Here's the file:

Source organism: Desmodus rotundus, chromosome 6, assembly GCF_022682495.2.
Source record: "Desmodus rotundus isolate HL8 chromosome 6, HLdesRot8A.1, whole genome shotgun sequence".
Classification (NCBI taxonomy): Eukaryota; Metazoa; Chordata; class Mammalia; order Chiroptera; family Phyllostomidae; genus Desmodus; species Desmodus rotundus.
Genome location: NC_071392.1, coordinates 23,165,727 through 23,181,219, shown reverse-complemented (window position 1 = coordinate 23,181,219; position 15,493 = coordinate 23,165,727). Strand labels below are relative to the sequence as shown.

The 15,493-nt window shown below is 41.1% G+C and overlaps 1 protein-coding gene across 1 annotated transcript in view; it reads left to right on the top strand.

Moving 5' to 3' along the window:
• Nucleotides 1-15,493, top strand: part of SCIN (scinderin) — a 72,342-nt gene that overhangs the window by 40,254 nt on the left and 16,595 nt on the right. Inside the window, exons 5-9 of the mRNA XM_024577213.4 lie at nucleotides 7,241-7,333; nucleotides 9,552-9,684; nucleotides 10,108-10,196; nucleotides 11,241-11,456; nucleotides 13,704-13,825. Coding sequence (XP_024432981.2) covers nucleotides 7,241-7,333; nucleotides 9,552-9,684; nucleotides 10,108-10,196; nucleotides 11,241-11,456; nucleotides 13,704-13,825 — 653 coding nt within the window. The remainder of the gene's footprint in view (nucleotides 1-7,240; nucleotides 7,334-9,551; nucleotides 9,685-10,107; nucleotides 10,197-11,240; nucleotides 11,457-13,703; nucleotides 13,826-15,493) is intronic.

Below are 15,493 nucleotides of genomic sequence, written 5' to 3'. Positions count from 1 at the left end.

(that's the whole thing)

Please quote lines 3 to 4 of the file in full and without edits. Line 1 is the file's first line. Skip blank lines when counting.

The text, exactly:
Classification (NCBI taxonomy): Eukaryota; Metazoa; Chordata; class Mammalia; order Chiroptera; family Phyllostomidae; genus Desmodus; species Desmodus rotundus.
Genome location: NC_071392.1, coordinates 23,165,727 through 23,181,219, shown reverse-complemented (window position 1 = coordinate 23,181,219; position 15,493 = coordinate 23,165,727). Strand labels below are relative to the sequence as shown.